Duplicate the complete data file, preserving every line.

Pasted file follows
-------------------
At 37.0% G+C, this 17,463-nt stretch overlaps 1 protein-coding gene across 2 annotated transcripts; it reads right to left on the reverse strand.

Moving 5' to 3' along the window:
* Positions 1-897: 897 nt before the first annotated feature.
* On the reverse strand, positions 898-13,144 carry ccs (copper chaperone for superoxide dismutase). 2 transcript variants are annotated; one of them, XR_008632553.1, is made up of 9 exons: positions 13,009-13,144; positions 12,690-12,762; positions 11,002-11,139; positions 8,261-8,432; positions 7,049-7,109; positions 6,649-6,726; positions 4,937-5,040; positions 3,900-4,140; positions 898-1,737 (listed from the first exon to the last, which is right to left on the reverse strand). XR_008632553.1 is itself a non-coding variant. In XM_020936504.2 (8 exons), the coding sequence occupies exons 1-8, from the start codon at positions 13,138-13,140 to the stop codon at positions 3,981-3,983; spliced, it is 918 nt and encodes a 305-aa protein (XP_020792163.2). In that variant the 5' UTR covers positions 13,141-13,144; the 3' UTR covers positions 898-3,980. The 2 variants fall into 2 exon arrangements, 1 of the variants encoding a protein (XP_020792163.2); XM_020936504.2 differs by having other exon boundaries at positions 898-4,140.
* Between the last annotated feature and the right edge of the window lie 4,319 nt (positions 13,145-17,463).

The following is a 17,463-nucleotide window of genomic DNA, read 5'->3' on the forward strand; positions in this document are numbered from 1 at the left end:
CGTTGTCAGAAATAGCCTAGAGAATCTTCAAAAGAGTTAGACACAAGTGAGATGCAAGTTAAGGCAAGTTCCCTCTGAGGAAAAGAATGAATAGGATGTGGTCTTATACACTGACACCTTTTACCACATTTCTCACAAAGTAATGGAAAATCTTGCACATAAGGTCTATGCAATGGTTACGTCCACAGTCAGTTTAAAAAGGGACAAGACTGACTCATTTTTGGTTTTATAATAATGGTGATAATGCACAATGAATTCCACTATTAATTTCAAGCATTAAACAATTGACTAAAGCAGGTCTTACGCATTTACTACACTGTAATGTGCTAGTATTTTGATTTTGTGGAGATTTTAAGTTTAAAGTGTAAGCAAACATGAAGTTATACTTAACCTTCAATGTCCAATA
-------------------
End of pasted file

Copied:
At 37.0% G+C, this 17,463-nt stretch overlaps 1 protein-coding gene across 2 annotated transcripts; it reads right to left on the reverse strand.

Moving 5' to 3' along the window:
* Positions 1-897: 897 nt before the first annotated feature.
* On the reverse strand, positions 898-13,144 carry ccs (copper chaperone for superoxide dismutase). 2 transcript variants are annotated; one of them, XR_008632553.1, is made up of 9 exons: positions 13,009-13,144; positions 12,690-12,762; positions 11,002-11,139; positions 8,261-8,432; positions 7,049-7,109; positions 6,649-6,726; positions 4,937-5,040; positions 3,900-4,140; positions 898-1,737 (listed from the first exon to the last, which is right to left on the reverse strand). XR_008632553.1 is itself a non-coding variant. In XM_020936504.2 (8 exons), the coding sequence occupies exons 1-8, from the start codon at positions 13,138-13,140 to the stop codon at positions 3,981-3,983; spliced, it is 918 nt and encodes a 305-aa protein (XP_020792163.2). In that variant the 5' UTR covers positions 13,141-13,144; the 3' UTR covers positions 898-3,980. The 2 variants fall into 2 exon arrangements, 1 of the variants encoding a protein (XP_020792163.2); XM_020936504.2 differs by having other exon boundaries at positions 898-4,140.
* Between the last annotated feature and the right edge of the window lie 4,319 nt (positions 13,145-17,463).

The following is a 17,463-nucleotide window of genomic DNA, read 5'->3' on the forward strand; positions in this document are numbered from 1 at the left end:
CGTTGTCAGAAATAGCCTAGAGAATCTTCAAAAGAGTTAGACACAAGTGAGATGCAAGTTAAGGCAAGTTCCCTCTGAGGAAAAGAATGAATAGGATGTGGTCTTATACACTGACACCTTTTACCACATTTCTCACAAAGTAATGGAAAATCTTGCACATAAGGTCTATGCAATGGTTACGTCCACAGTCAGTTTAAAAAGGGACAAGACTGACTCATTTTTGGTTTTATAATAATGGTGATAATGCACAATGAATTCCACTATTAATTTCAAGCATTAAACAATTGACTAAAGCAGGTCTTACGCATTTACTACACTGTAATGTGCTAGTATTTTGATTTTGTGGAGATTTTAAGTTTAAAGTGTAAGCAAACATGAAGTTATACTTAACCTTCAATGTCCAATA